The Mille Miglia was an annual race that took place between 1927 and 1957. It wasn’t until 1949 when the organizing committee developed a system to ensure the increased amount of entrants, now over 450, left the start line in an orderly manner. Each car was allocated a race number which corresponded to the time they started, for example 001 was one minute past midnight and each car thereafter left in intervals of one minute.
Porsche started entering spyders in the 1954 Mille Miglia race, consisting of only 550-08 with a start time of 3:51am. Times were only allocated the day before and the race team was originally given an incorrect start time of 3:47am.
The number was hand painted on the car before they realized the error as another Porsche wore the 347 number. The car body was cleaned and the correct number applied.
In the 1955 race there were seven spyders entered in the 1.5 litre category but only five raced with start times of 541 / 548 / 552 / 555 / 556 finishing with great results of first, third and forth. The 1956 race saw the entry of 3 x 550s and one 550A spyders with only one completing the gruelling two day race.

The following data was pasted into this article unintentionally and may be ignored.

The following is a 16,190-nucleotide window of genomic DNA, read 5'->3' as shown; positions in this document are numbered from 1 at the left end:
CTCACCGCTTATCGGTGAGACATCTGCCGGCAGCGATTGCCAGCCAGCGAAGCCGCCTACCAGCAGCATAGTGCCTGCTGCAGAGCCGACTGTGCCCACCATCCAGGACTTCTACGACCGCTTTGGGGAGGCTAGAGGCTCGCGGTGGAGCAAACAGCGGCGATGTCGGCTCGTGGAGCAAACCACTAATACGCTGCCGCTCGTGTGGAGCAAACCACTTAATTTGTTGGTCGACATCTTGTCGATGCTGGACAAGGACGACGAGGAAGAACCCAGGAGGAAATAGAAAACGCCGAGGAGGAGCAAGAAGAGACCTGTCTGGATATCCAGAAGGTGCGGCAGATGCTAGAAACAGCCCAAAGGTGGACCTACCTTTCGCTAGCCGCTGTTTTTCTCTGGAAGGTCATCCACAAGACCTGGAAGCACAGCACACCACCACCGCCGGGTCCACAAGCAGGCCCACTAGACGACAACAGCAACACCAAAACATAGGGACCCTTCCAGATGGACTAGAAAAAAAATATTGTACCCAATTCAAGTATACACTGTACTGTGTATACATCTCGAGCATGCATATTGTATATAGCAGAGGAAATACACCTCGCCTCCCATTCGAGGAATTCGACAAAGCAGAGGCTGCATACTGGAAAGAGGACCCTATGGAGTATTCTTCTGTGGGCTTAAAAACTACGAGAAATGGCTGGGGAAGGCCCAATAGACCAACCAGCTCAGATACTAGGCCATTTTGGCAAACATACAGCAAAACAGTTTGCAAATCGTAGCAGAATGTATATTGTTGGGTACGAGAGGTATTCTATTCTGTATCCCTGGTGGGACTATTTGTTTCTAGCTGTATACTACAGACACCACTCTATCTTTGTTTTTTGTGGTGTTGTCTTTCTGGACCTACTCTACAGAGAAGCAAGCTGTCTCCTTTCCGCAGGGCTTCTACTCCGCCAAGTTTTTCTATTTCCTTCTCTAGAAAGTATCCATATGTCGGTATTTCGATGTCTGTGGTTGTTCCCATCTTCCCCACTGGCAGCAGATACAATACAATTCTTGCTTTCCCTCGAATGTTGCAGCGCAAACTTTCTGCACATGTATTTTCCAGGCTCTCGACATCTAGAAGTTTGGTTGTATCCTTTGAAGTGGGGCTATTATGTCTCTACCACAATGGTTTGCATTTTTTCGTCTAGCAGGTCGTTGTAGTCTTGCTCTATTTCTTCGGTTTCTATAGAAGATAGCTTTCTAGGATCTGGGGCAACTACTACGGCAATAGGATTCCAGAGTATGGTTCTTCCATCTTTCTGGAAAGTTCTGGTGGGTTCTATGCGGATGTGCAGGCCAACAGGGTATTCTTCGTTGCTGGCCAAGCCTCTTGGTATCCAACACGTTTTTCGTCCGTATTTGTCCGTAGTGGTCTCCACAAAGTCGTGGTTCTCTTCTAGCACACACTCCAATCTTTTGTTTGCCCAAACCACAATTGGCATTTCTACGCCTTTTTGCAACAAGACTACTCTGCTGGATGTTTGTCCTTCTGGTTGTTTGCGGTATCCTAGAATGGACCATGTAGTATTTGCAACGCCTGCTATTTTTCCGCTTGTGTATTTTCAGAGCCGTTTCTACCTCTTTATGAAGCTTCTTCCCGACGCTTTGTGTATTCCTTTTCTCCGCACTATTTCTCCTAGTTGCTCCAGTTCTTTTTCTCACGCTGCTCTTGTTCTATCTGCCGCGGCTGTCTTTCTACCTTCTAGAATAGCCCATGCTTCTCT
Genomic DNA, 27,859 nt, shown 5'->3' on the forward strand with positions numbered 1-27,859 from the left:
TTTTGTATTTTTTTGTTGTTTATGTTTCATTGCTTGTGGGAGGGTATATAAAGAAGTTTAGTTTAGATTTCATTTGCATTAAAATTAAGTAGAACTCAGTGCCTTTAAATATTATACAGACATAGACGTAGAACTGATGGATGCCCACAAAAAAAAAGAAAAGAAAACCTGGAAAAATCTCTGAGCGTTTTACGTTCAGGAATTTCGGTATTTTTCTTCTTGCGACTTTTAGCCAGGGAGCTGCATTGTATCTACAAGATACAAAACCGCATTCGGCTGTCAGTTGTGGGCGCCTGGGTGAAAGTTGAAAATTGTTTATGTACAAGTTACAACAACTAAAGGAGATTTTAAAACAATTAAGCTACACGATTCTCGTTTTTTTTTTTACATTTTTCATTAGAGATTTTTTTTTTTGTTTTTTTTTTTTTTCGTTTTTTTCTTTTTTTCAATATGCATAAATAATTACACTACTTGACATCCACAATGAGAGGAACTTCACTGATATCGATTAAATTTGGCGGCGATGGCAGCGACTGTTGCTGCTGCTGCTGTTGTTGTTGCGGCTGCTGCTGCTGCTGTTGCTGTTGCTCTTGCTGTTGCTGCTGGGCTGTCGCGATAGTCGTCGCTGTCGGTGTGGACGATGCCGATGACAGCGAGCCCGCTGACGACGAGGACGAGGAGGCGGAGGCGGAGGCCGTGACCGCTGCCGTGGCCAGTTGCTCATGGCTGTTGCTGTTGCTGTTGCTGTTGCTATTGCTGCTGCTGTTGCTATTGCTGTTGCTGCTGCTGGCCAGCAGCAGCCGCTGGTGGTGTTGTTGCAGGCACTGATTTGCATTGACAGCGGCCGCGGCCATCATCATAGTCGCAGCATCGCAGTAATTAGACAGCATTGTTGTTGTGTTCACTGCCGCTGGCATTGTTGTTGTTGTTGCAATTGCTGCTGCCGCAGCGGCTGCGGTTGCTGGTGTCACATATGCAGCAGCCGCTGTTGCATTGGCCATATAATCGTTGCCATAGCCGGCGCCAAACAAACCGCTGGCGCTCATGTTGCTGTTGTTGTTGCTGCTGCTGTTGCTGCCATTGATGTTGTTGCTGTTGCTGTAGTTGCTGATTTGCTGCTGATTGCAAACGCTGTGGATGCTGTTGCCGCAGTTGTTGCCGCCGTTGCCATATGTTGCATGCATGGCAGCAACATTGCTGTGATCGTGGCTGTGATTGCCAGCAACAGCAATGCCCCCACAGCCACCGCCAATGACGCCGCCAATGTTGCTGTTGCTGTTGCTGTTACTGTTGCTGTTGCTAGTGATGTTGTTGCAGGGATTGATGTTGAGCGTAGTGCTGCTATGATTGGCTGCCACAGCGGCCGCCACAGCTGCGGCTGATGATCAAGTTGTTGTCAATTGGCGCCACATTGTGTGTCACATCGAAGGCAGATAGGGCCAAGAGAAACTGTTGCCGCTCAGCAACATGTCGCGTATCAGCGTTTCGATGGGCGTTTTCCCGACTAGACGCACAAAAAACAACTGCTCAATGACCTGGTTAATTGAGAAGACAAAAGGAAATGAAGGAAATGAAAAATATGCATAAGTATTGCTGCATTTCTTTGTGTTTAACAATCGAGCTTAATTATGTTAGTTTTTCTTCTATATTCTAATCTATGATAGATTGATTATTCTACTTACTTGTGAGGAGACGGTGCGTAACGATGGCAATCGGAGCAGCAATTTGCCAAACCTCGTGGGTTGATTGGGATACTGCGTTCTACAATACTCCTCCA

Similar to many road races around the world, 1957 signalled an end of the Mille Miglia, due to the increased number of spectator deaths along the course with drivers taking extreme risks to reduce stage times. Two 550A and one 550 Spyder entered taking home first and second positions.
The modern Mille Miglia is only open to cars that were built between the years of the original Mille Miglia. With 1000s of entries each year, priority is always give to original cars that actually participated in the event. Today each car is numbered from 1 to 456 which breaks with the tradition the race is renowned for, but the stages are more regimented and safety is a high priority for spectators.